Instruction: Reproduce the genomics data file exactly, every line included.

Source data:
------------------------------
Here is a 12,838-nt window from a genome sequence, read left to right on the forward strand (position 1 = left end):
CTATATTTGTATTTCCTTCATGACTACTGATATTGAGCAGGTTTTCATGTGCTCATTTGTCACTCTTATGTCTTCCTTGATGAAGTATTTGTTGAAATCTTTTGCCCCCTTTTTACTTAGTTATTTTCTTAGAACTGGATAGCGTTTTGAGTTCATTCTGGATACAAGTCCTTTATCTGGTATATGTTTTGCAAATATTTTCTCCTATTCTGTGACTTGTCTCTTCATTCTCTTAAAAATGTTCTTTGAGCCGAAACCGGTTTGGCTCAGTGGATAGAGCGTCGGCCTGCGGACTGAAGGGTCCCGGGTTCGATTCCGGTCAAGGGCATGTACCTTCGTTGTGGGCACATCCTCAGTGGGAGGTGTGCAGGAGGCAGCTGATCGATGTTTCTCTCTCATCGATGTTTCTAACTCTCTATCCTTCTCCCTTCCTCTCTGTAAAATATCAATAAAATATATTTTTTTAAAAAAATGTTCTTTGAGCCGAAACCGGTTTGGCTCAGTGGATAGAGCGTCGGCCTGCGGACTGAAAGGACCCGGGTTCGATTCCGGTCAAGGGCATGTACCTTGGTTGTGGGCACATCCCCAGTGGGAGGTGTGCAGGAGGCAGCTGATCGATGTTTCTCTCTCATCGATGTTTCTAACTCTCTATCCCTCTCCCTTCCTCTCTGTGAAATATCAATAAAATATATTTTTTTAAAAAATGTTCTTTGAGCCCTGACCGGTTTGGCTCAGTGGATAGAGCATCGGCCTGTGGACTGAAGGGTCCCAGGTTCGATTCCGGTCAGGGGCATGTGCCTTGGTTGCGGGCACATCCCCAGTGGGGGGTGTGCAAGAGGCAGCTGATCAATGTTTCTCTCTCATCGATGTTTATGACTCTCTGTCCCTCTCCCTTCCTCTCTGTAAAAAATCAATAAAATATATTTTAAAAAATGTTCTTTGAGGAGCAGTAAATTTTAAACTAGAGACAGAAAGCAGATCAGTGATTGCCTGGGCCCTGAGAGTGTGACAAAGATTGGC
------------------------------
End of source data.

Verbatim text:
Here is a 12,838-nt window from a genome sequence, read left to right on the forward strand (position 1 = left end):
CTATATTTGTATTTCCTTCATGACTACTGATATTGAGCAGGTTTTCATGTGCTCATTTGTCACTCTTATGTCTTCCTTGATGAAGTATTTGTTGAAATCTTTTGCCCCCTTTTTACTTAGTTATTTTCTTAGAACTGGATAGCGTTTTGAGTTCATTCTGGATACAAGTCCTTTATCTGGTATATGTTTTGCAAATATTTTCTCCTATTCTGTGACTTGTCTCTTCATTCTCTTAAAAATGTTCTTTGAGCCGAAACCGGTTTGGCTCAGTGGATAGAGCGTCGGCCTGCGGACTGAAGGGTCCCGGGTTCGATTCCGGTCAAGGGCATGTACCTTCGTTGTGGGCACATCCTCAGTGGGAGGTGTGCAGGAGGCAGCTGATCGATGTTTCTCTCTCATCGATGTTTCTAACTCTCTATCCTTCTCCCTTCCTCTCTGTAAAATATCAATAAAATATATTTTTTTAAAAAAATGTTCTTTGAGCCGAAACCGGTTTGGCTCAGTGGATAGAGCGTCGGCCTGCGGACTGAAAGGACCCGGGTTCGATTCCGGTCAAGGGCATGTACCTTGGTTGTGGGCACATCCCCAGTGGGAGGTGTGCAGGAGGCAGCTGATCGATGTTTCTCTCTCATCGATGTTTCTAACTCTCTATCCCTCTCCCTTCCTCTCTGTGAAATATCAATAAAATATATTTTTTTAAAAAATGTTCTTTGAGCCCTGACCGGTTTGGCTCAGTGGATAGAGCATCGGCCTGTGGACTGAAGGGTCCCAGGTTCGATTCCGGTCAGGGGCATGTGCCTTGGTTGCGGGCACATCCCCAGTGGGGGGTGTGCAAGAGGCAGCTGATCAATGTTTCTCTCTCATCGATGTTTATGACTCTCTGTCCCTCTCCCTTCCTCTCTGTAAAAAATCAATAAAATATATTTTAAAAAATGTTCTTTGAGGAGCAGTAAATTTTAAACTAGAGACAGAAAGCAGATCAGTGATTGCCTGGGCCCTGAGAGTGTGACAAAGATTGGC